A Painter not only looks at the world but also they must listen to what it is telling them.
Whether one is a landscape painter, a minimalist, a painterly abstractionist or a fully conceptual installation artist, one not only must pay attention to the world around him but also one must listen to what the world is saying.
When using the term listen, I am referring to looking as much as listening.
Looking and listening lay very close together on the observational bandwidth.
Listen up, and you will discover your inspiration
A Painter observes the world around him, often taking in information on a subconscious level as much if not more than on the conscious level. By this I mean that a Painter, a Poet, a Novelist, a Singer, and an Actor are soaking in information all the time, whether that information is about spatial relations in landscape, about the beat of the rain on a metal roof, the sound of a chair being pulled across a bare stage, or the curious and unexpected expression of a child pondering a shell on the beach.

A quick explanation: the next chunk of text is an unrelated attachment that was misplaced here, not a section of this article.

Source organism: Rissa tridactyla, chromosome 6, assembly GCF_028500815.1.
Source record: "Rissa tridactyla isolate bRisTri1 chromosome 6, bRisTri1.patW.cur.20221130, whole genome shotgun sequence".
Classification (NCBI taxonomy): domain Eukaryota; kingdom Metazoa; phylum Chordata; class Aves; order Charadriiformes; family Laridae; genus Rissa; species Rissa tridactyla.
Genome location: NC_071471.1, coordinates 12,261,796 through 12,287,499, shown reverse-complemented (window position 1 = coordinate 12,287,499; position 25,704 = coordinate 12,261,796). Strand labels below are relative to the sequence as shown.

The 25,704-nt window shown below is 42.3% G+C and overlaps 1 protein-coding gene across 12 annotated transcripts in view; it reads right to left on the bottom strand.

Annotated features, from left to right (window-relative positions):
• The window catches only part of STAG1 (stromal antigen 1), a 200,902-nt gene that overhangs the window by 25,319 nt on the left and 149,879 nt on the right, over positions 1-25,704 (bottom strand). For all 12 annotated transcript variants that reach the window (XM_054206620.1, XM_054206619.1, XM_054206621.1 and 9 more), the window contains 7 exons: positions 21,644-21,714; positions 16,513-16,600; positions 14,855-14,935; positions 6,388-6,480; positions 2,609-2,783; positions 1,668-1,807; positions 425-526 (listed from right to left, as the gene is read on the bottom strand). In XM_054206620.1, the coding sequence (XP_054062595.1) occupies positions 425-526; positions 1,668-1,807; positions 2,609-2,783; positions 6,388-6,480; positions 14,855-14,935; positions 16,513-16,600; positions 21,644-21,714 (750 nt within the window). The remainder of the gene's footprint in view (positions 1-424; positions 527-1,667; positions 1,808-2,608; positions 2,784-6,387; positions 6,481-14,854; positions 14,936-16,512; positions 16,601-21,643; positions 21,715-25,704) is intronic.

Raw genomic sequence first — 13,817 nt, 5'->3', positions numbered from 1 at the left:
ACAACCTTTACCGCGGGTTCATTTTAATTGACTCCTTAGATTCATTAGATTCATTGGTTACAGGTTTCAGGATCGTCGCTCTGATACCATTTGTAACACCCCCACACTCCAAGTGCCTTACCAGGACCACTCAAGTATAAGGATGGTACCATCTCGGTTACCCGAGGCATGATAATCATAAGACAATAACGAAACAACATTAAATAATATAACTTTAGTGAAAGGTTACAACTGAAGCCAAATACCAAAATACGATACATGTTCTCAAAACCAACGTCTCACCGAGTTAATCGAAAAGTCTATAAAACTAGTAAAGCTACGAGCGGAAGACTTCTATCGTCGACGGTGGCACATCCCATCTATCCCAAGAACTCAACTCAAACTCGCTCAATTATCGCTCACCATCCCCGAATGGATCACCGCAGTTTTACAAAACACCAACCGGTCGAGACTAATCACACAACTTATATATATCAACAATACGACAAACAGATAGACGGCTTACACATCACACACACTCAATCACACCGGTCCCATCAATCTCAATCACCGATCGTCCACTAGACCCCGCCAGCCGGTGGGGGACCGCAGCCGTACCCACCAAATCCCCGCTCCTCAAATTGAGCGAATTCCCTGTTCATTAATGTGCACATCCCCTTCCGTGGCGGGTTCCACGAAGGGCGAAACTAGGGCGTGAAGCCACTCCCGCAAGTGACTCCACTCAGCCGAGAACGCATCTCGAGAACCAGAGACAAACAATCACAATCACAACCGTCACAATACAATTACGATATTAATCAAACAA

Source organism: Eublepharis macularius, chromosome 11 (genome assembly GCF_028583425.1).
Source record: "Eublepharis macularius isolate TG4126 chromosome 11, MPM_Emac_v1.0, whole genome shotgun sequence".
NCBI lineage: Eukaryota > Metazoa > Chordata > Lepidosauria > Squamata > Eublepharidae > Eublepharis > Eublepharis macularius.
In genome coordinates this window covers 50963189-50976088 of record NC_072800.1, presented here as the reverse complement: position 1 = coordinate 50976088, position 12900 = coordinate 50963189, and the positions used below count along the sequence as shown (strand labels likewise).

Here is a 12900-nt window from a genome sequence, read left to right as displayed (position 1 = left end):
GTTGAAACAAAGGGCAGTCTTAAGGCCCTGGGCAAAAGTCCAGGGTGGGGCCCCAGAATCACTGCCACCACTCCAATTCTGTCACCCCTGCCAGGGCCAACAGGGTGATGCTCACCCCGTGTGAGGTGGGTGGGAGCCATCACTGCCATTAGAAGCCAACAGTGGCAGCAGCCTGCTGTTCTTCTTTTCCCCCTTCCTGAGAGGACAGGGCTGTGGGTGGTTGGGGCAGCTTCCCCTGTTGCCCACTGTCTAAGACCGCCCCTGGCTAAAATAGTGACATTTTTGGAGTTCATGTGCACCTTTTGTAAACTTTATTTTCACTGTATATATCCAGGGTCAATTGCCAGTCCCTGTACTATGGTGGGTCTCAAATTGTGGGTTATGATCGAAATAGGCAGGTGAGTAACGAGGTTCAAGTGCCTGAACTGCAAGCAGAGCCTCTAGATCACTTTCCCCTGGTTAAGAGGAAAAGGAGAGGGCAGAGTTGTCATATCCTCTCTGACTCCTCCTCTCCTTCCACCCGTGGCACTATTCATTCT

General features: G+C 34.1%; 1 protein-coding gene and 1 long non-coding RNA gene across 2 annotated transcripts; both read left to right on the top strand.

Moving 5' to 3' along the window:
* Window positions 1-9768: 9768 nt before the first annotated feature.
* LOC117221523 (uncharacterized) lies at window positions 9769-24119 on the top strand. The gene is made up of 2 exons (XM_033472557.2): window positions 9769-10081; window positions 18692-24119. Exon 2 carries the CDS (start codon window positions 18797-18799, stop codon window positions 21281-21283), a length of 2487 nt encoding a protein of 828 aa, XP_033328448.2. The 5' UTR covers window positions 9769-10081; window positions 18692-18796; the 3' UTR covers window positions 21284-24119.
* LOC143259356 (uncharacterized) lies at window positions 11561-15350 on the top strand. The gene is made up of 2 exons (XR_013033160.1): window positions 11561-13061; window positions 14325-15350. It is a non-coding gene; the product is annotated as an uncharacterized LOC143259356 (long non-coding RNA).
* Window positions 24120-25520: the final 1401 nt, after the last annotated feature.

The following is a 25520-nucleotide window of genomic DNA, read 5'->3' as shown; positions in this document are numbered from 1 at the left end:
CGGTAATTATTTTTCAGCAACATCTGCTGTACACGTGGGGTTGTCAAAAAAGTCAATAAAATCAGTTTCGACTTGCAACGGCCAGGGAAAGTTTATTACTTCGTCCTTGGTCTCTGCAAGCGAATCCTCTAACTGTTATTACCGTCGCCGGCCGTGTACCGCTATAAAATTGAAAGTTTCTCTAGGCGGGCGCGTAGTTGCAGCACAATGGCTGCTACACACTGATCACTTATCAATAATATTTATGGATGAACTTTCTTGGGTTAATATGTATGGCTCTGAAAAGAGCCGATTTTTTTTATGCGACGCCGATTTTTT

These accumulated observations, building over minutes, days, weeks, months, and years become the source materials for a great deal of creative work that a Painter may do once they declare their intentions to be an artist and begin to do the work that an artist does.
A Painter and an Actor, for example, have similar tendencies to watch people and things, in motion or stillness, to listen for the familiar and unfamiliar, to gather these many observations together and to knit them into the substructure of their being.
So that when a Collector may ask a Painter, “What is your inspiration?” the answer for me at least is “Everything.”